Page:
Direct flights lead to a surge in sex diseases

Nula Perren, far left, and fellow Action Group for Manx Sexual Health volunteers are distributing 6,000 condoms

Nula Perren, far left, and fellow Action Group for Manx Sexual Health volunteers are distributing 6,000 condoms

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Direct flights abroad have led to a surge in sexually-transmitted diseases in the Isle of Man.

Seasonal peaks in infections have correlated with the holiday-makers jetting off from Ronaldsway to places such as Magaluf and Ibiza.

Asked whether they were linked, public health boss Dr Parameswaran Kishore told the Examiner: ‘That’s true, absolutely.’

Christmas and New Year is also a time when the rate of sexual infections increase.

‘Put it on and party’ is the message from a sexual health action group distributing thousands of condoms throughout the festive season, to try to curb the rate of sexually transmitted infections.

The Action Group for Manx Sexual Health (AG4MSH) was formed in response to figures reported by the Genito Urinary Medicine (GUM) clinic at Noble’s Hospital, and members – with the backing of Public Health Directorate – began a roadshow of the island’s pubs and bars at the weekend.

Group co-founder Nula Perren said: ‘The rate of STDs [sexually-transmitted diseases] has gone through the roof, and it’s had an impact at the GUM clinic. They just don’t have enough condoms.’

Dr Kishore said: ‘Alcohol – which lowers inhibitions – and increased social contact during the party season, creates more opportunities for sexual encounters. Unprotected sex has many consequences, but especially sexually-transmitted infections.’

Most common is chlamydia, but Dr Kishore warned of the prevalence of other infections, including HIV.

He added: ‘Figures fluctuate month by month, but there are several peaks. In December 2012 114 people – of all age groups – visited the GUM clinic; in January 2013 it was up to 188.’

There were other notable peaks in spring and late summer, with 200 people visiting the GUM clinic in April, 190 in August and 189 in September.

‘Of course, this is only our GUM clinic, some people might go across for treatment, if they have treatment at all,’ said Dr Kishore. ‘With infections like chlamydia there are no symptoms. The first some people hear of it is when they get investigated for infertility 10 years later.’

Since launching on Thursday, an AG4MSH weekend roadshow has taken the ‘put it on and party’ tagline to pubs and bars in Laxey, Onchan, Douglas, Ramsey and Peel – with more planned – distributing the 6,000 condoms donated by PokerStars.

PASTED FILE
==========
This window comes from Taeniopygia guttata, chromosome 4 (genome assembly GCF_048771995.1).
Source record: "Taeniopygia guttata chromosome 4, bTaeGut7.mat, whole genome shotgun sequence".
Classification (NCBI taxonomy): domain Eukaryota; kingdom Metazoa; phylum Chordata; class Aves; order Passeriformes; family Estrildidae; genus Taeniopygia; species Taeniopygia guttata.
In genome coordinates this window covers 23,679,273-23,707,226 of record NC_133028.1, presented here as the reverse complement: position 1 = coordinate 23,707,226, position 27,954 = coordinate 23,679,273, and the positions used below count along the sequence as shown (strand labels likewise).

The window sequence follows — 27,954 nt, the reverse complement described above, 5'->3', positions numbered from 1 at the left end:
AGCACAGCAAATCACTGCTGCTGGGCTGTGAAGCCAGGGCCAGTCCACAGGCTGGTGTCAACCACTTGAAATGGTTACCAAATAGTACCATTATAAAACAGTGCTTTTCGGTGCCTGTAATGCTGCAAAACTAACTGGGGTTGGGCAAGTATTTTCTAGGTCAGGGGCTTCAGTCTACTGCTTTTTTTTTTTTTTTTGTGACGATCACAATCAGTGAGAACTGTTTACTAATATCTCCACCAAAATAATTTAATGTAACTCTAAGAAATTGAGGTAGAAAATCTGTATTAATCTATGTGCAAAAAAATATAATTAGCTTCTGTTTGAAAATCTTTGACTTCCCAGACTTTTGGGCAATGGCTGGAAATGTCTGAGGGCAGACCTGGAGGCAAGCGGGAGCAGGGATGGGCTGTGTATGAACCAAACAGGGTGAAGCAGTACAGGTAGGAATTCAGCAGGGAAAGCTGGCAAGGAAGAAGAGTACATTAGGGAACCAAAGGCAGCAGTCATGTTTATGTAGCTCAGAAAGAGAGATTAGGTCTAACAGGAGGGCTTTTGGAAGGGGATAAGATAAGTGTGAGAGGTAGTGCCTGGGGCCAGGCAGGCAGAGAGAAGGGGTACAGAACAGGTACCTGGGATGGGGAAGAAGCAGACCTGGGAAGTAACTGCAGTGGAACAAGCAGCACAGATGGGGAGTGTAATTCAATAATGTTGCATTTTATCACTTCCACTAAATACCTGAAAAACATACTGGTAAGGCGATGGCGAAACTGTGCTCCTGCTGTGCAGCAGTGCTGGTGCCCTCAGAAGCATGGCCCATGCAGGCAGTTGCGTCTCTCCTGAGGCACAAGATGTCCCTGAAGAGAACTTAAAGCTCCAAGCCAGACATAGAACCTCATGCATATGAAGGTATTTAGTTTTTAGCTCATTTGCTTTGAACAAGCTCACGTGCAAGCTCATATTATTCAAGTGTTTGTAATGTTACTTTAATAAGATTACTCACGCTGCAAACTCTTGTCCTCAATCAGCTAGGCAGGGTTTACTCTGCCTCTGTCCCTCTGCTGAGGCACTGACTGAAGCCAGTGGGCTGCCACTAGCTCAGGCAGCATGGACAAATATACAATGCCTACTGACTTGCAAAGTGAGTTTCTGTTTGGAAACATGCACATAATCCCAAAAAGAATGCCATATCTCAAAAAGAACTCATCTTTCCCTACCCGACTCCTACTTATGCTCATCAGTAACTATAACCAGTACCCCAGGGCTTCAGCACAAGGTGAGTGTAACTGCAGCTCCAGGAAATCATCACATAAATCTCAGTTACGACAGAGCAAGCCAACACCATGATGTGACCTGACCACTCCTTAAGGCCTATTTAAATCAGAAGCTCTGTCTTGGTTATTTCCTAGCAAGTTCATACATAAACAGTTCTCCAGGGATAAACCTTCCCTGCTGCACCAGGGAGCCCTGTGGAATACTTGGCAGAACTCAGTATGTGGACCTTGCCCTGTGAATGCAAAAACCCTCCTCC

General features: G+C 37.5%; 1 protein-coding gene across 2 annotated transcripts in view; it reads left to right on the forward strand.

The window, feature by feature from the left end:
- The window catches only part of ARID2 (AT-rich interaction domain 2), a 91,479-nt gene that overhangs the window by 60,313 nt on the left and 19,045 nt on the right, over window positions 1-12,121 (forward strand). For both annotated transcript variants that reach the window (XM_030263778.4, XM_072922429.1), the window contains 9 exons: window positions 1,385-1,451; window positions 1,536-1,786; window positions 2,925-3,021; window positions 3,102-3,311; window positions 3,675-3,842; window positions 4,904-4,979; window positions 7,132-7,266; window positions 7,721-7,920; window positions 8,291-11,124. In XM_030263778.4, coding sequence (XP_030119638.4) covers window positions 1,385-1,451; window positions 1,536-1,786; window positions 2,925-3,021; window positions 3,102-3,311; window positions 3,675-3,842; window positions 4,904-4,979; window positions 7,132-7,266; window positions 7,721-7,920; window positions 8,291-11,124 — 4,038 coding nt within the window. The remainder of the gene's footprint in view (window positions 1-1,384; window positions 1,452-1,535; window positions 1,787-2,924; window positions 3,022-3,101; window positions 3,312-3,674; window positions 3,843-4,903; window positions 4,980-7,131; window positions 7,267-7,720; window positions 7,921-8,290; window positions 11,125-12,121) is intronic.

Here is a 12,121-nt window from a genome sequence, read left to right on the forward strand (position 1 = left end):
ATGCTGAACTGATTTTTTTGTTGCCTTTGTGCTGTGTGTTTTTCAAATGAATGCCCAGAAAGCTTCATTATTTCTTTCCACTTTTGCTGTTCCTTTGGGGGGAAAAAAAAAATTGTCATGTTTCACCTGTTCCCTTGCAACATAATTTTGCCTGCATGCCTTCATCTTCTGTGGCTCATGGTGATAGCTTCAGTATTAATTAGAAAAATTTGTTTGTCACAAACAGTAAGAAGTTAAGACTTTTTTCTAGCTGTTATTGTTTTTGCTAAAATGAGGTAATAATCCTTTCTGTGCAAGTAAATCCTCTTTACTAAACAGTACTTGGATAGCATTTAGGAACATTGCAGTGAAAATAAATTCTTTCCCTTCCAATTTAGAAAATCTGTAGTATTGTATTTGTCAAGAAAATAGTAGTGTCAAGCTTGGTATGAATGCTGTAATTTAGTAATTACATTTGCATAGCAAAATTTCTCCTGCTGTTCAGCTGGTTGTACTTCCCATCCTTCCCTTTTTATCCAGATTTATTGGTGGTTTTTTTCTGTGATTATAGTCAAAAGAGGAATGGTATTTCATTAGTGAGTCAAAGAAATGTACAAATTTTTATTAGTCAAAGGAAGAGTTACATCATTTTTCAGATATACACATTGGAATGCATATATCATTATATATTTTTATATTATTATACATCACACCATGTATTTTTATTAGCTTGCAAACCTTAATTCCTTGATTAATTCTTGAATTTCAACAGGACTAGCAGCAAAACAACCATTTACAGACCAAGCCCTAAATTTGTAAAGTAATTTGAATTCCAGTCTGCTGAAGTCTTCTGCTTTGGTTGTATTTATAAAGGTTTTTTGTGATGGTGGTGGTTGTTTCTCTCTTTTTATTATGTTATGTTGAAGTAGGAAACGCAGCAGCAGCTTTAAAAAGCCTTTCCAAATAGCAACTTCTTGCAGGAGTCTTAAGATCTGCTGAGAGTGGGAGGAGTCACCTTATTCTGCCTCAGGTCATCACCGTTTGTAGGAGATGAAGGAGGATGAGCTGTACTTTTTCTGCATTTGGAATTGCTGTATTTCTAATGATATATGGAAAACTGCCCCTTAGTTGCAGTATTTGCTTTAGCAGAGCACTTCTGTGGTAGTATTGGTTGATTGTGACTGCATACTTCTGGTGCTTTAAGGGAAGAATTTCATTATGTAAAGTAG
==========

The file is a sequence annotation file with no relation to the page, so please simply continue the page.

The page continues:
Ms Perren added that vending machine operators say poor sales mean that operating condom machines is often ‘not worth their while’ .

‘At that time of night, when you get in the mood, there’s nowhere to get condoms from,’ she said. ‘Also, part of the problem is “everyone knowing everyone”; buying them from your village chemist can be an embarrassing thing.’

The group hopes to have an impact on January and February’s GUM clinic figures.

Ms Perren said: ‘We’ve had 25 venues around the island so far say yes to a visit, stocking condoms or putting up posters, though we need some more venues in Ramsey.

‘What the roadshow has done is spark up the debate. People may know there’s a problem with chlamydia, but not how bad AIDS is. We’ve heard comments like “by the time I ever got HIV they will have found a cure”.

‘Something else to think about is less than half the island’s population are Manx. If young boys and girls get chlamydia and become infertile, well, there are so many serious trends. So stay safe for your country! I’m presenting that in a “jokey” way, but it’s serious.

‘Parents, do you want grandchildren? Then face the embarrassment and talk to children about sexual health. That’s what this has done, got people talking.’

Ms Perren added the government also had an incentive to promote safe sexual practice. ‘One condom costs £1.35,’ she said. ‘Treating someone for chlamydia costs £150, and AIDS treatment can cost tens of thousands.’

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